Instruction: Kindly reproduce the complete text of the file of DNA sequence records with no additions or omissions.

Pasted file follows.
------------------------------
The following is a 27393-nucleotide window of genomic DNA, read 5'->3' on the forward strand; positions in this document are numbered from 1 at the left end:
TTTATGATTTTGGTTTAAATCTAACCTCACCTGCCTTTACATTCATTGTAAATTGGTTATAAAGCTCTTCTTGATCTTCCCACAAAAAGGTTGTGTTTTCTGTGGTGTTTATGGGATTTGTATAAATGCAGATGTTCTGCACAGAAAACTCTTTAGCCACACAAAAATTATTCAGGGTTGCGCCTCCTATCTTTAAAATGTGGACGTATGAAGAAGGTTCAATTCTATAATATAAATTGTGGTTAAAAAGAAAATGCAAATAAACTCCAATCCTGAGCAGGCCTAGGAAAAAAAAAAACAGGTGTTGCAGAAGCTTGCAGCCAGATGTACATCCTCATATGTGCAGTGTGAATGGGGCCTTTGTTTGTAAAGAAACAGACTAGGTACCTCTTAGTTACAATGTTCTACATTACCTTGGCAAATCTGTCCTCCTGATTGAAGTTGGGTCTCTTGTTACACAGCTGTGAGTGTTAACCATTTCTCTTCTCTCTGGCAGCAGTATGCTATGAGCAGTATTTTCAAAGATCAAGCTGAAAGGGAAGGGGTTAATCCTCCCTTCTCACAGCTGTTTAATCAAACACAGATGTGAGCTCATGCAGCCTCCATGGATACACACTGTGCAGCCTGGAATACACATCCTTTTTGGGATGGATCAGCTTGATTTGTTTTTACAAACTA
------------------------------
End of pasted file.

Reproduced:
The following is a 27393-nucleotide window of genomic DNA, read 5'->3' on the forward strand; positions in this document are numbered from 1 at the left end:
TTTATGATTTTGGTTTAAATCTAACCTCACCTGCCTTTACATTCATTGTAAATTGGTTATAAAGCTCTTCTTGATCTTCCCACAAAAAGGTTGTGTTTTCTGTGGTGTTTATGGGATTTGTATAAATGCAGATGTTCTGCACAGAAAACTCTTTAGCCACACAAAAATTATTCAGGGTTGCGCCTCCTATCTTTAAAATGTGGACGTATGAAGAAGGTTCAATTCTATAATATAAATTGTGGTTAAAAAGAAAATGCAAATAAACTCCAATCCTGAGCAGGCCTAGGAAAAAAAAAAACAGGTGTTGCAGAAGCTTGCAGCCAGATGTACATCCTCATATGTGCAGTGTGAATGGGGCCTTTGTTTGTAAAGAAACAGACTAGGTACCTCTTAGTTACAATGTTCTACATTACCTTGGCAAATCTGTCCTCCTGATTGAAGTTGGGTCTCTTGTTACACAGCTGTGAGTGTTAACCATTTCTCTTCTCTCTGGCAGCAGTATGCTATGAGCAGTATTTTCAAAGATCAAGCTGAAAGGGAAGGGGTTAATCCTCCCTTCTCACAGCTGTTTAATCAAACACAGATGTGAGCTCATGCAGCCTCCATGGATACACACTGTGCAGCCTGGAATACACATCCTTTTTGGGATGGATCAGCTTGATTTGTTTTTACAAACTA